On the other hand, the Track metric can be estimated by the uniformity of the foot path placement estimated from the calf rotation swing component when the gravitational vector angle is aligned with the shank angle at maximum pressure during the TO part of the gait cycle. Together with balance, and the temporal identification of the eight-component, time periods of the gait cycle, a continuous estimate of Track and Balance can be made, based on synchronized MEMS sensor data estimates from the sleeve pair. However, the efficiency of Balance and Track can be estimated using the Lagrangian energy and force measurements for each sleeve, based on the space-time changes in the relative two interaction force vectors (G, A) detailed in Equation L3 for the Lagrangian energy (L), and the EOM for the torque vector (t). The definition of L is given in FIG. 10, which also shows variation of KE and PE components in walking (FIG. 10a ) vs. running (FIG. 10b ).

A more detailed description in the force diagram is shown in FIG. 11 for Newton (FIG. 11a ) and Lagrangian (FIG. 11 b) descriptions. Here, the KE and PE terms in L are defined with the inertial moment of ACM dynamics (a is the acceleration of the reactive force A on the mass M), and the coupling of the ACM to the CM forward translation is represented in a twisting motion from the upper body limb cycles, connecting through the spine to the lower body pelvis, where the limb swing lengths are pumping energy into the dynamics, as a parametric amplifier. This correlated energy transfer in time is an integration of the Lagrangian energy (Action), used as an efficient form of energy transfer for making the applied force change body limb positions in locomotion (Work), defining the muscle efficiency as an algorithm using PST data discussed next.

Action and Work Using Balance and Track Representations

The description of the Lagrangian in FIGS. 10 and 11 indicate that the dynamics of the locomotion with the upper body motion during the stance and swing phase transitions will have a major impact on the Balance and Track, through the transfer of angular momentum. There is also a utility in this representation, to estimate the Action and Work, defined in the equations below, using the gait cycle representations of FIG. 2. Here, Action (A) integrates L over time, in synchronous timing with the gait time periods shown for the five time points of FIG. 2 (t1, t2, t3, t4, t5). Note that the integrations interweave the L for the total body dynamics of both lower legs, and achieve a representation of the forces for Balance shown in FIG. 9b . Also shown below is the definition of work (W), being the integration of the two vector forces, as separate components in the sleeve measurements, being integrated over the vector dot product of the infinitesimal motion vector direction, dx, with the velocity v estimated from the time derivative sampled integration of velocity (v=dx/dt). The vector integration with a dot product (“•”) to dx, is between the stance steps (stationary foot placement in Track), thus allowing for a negative sign between the two components, implying that the A and G vectors are in balance in a double support stance (FIG. 9b ) without much forward motion, and are within the changing integration dynamics between the three steps (x1, x2, x3) in the swing phase (FIG. 9a ), in a singular support stance (L in x2 to x3, R in x1 to x2).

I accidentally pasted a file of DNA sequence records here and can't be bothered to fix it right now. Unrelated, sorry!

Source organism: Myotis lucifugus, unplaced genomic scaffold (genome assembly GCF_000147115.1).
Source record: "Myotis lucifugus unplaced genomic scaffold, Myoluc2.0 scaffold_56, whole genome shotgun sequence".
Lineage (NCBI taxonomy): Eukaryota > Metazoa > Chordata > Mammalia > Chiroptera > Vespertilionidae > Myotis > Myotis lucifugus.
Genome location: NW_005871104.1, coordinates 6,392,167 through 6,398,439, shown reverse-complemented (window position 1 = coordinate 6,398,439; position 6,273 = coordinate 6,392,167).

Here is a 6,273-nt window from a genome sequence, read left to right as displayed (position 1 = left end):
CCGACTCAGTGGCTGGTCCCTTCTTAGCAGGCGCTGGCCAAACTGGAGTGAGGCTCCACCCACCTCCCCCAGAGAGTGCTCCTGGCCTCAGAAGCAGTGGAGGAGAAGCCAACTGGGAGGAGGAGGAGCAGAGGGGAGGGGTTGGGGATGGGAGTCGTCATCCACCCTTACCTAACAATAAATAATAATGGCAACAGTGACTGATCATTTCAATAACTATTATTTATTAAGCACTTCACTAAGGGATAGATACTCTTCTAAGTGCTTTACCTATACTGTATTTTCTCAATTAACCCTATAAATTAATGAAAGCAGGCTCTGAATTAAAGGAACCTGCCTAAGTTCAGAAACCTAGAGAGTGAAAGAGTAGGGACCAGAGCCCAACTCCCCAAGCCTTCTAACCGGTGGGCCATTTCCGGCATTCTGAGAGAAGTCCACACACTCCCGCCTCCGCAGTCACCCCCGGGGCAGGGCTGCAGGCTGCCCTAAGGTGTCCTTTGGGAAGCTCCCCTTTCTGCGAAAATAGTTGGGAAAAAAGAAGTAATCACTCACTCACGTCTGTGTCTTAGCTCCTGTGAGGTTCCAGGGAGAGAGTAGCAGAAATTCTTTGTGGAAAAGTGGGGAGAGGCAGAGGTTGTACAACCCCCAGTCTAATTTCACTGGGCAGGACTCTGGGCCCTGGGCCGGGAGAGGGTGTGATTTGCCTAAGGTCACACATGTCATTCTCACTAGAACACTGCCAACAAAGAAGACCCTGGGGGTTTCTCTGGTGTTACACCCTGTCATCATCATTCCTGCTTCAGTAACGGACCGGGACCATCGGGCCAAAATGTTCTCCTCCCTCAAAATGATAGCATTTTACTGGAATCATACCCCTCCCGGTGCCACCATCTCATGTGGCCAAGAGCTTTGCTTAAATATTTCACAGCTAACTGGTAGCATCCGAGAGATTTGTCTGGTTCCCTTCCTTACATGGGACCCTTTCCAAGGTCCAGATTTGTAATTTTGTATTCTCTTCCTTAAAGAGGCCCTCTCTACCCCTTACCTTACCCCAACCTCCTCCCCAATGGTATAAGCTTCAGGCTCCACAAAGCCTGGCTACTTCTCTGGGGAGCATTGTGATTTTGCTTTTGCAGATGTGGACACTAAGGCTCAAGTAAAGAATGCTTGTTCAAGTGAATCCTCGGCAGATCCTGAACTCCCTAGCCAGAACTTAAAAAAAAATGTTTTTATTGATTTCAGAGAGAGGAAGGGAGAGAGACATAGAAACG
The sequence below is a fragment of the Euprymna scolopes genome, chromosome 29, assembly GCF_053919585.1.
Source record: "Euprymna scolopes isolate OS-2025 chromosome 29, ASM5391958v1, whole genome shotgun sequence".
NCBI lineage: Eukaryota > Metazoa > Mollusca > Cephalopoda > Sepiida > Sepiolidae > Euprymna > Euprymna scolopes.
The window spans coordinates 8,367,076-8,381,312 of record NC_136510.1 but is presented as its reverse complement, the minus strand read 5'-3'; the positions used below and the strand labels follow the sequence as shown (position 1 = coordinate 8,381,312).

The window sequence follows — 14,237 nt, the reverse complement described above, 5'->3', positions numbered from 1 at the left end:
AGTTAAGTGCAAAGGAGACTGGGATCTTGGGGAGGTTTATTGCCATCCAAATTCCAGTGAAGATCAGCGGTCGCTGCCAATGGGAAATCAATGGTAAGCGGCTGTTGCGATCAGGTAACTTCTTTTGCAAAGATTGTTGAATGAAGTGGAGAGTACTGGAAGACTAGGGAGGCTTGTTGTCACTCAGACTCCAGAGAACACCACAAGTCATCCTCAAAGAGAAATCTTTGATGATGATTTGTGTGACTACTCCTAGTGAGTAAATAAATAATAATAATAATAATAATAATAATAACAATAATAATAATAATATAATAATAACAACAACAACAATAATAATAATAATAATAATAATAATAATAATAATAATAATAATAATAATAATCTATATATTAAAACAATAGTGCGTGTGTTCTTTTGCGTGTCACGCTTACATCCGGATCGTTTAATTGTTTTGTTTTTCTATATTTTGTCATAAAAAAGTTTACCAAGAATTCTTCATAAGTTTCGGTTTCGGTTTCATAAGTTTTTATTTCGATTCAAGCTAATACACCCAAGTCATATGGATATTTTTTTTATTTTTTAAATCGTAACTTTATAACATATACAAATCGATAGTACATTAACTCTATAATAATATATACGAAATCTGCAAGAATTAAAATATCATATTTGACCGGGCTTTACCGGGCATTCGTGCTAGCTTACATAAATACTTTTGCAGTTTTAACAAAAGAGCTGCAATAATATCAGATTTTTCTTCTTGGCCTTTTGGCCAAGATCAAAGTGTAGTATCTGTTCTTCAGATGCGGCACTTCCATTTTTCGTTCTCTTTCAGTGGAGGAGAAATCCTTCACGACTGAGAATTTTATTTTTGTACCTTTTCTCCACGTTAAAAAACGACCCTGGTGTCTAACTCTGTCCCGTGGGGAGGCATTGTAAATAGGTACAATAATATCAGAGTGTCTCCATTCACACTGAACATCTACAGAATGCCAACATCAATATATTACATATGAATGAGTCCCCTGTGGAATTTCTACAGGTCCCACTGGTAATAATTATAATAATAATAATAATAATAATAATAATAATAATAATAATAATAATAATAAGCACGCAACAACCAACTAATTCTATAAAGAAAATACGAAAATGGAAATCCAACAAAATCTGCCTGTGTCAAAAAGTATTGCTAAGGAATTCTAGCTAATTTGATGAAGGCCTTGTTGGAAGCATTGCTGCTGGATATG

Action = t 1 t 5 Ldt t 1 t 4 ( KE Right - PE Left ) t + t 4 t 5 ( KE Left - PE Right ) t Work = x 1 f B ( x ) x 3 G · x - x 1 f B ( x ) x 3 A · x = x 1 f B ( x ) x 3 ( G Right - A Right ) · x + x 1 f B ( x ) x 3 ( G Left - A Left ) · x

Within this frame work of balanced Action and Work, one can compute the locomotion efficiency of the Action being minimized under the Principle of Least Action. In the example of walking and running shown in FIG. 10, the out of phase requires a minimum energy lost in the stance exchange between double and single support, and is more critical in the stance reversal region indicated on the right side of the figure.

This review describes how computational modeling can be combined with noninvasive gait measurements to describe and explain muscle and joint function in human locomotion. Five muscles—the gluteus maximus, gluteus medius, vasti, soleus, and gastrocnemius—have been indicated to contribute most significantly to the accelerations of the center of mass in the vertical, fore-aft, and medio-lateral directions when humans walk and run at their preferred speeds. Humans choose to switch from a walk to a run at speeds near 2 m/sec to enhance the biomechanical performance of the ankle plantar flexors and to improve coordination of the knee and ankle muscles during stance. Muscles that do not span a joint can contribute to the contact force transmitted by that joint and therefore affect its stability. In walking, for example, uniarticular muscles that cross the hip and ankle act to create the adduction moment at the knee, thereby contributing to the contact force present in the medial compartment. Many of these muscles are sensed within the placement of PST sleeves on the limbs.